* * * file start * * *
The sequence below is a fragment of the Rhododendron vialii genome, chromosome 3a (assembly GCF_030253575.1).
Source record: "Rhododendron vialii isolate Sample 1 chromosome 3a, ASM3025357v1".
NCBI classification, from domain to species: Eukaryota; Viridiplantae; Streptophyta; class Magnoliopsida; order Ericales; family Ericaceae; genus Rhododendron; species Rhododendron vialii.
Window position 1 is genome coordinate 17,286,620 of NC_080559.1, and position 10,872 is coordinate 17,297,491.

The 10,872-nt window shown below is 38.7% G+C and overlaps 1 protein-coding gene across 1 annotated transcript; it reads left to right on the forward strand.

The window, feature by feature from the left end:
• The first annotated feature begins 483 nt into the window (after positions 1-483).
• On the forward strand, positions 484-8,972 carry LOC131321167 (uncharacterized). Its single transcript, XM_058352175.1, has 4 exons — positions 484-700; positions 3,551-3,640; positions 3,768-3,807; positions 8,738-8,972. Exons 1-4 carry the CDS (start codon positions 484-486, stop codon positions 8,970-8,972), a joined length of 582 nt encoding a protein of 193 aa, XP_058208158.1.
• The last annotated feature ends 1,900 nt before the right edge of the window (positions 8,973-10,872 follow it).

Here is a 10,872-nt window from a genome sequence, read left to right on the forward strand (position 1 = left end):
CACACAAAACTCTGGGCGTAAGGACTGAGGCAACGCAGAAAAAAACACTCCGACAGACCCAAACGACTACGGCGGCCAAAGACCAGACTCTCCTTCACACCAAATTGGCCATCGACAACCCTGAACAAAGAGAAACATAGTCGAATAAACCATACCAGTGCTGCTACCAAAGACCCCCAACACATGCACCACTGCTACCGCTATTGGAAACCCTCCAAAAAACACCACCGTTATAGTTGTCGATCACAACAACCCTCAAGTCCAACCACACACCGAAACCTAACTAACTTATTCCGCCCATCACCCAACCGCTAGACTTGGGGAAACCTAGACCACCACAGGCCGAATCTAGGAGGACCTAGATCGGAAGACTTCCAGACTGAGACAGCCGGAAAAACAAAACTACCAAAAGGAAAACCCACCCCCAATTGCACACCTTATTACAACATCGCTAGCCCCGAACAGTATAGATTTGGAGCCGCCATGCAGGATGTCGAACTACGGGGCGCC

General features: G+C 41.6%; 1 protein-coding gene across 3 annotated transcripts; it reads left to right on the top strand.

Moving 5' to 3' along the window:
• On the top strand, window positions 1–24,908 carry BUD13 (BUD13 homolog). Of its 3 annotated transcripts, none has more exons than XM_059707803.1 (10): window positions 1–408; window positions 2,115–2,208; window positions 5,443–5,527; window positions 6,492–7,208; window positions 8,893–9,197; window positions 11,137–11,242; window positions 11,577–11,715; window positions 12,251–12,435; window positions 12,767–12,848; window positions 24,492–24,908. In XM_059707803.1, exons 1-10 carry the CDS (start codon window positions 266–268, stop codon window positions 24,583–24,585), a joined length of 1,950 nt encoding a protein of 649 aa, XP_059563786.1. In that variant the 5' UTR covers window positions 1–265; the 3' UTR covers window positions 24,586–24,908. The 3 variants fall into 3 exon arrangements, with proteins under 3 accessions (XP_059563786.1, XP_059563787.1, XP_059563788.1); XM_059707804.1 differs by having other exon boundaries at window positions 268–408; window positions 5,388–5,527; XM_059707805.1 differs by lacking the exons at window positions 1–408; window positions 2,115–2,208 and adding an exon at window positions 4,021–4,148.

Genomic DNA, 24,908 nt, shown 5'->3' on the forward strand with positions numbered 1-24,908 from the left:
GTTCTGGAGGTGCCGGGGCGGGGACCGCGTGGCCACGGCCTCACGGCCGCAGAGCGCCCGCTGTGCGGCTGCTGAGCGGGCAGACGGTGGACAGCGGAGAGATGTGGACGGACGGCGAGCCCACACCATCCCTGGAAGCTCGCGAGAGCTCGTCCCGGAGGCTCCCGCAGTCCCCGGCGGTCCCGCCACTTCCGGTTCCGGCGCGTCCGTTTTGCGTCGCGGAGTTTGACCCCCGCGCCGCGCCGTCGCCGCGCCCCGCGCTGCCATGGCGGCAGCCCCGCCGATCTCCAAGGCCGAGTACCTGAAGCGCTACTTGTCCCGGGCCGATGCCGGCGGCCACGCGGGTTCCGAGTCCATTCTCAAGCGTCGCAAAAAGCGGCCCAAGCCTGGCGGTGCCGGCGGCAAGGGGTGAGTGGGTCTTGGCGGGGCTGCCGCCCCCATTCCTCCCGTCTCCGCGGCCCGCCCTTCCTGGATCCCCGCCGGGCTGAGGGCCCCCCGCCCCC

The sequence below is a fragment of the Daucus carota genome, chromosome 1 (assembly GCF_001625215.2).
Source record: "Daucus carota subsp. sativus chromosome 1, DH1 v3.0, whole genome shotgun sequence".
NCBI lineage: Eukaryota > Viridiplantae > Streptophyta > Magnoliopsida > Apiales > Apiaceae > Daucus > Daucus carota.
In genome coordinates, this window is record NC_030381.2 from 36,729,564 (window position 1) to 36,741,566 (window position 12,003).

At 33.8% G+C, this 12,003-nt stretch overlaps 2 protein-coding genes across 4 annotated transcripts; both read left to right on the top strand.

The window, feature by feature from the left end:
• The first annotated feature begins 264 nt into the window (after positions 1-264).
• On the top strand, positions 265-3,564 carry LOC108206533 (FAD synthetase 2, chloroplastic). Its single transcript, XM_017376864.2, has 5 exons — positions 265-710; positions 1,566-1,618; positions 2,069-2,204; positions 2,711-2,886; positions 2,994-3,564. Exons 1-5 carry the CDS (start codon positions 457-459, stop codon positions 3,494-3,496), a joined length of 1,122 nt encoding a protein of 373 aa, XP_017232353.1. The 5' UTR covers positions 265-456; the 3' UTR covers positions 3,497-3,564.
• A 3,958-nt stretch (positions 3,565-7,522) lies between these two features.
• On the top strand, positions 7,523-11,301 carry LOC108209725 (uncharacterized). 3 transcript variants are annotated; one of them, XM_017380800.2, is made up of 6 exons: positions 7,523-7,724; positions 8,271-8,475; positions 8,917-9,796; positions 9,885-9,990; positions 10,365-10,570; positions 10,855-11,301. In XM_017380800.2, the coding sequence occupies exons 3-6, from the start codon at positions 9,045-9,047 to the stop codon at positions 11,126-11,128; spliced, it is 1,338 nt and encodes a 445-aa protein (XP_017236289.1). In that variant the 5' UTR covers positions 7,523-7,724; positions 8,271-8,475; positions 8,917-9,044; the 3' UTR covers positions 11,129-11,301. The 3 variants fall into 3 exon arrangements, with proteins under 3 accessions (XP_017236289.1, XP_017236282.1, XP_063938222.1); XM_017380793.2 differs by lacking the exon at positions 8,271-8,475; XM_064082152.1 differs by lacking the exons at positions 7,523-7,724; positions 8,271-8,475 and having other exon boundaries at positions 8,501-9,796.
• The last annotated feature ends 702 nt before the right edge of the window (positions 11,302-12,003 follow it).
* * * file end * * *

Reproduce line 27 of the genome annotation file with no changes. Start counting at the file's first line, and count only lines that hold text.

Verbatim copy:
• The last annotated feature ends 702 nt before the right edge of the window (positions 11,302-12,003 follow it).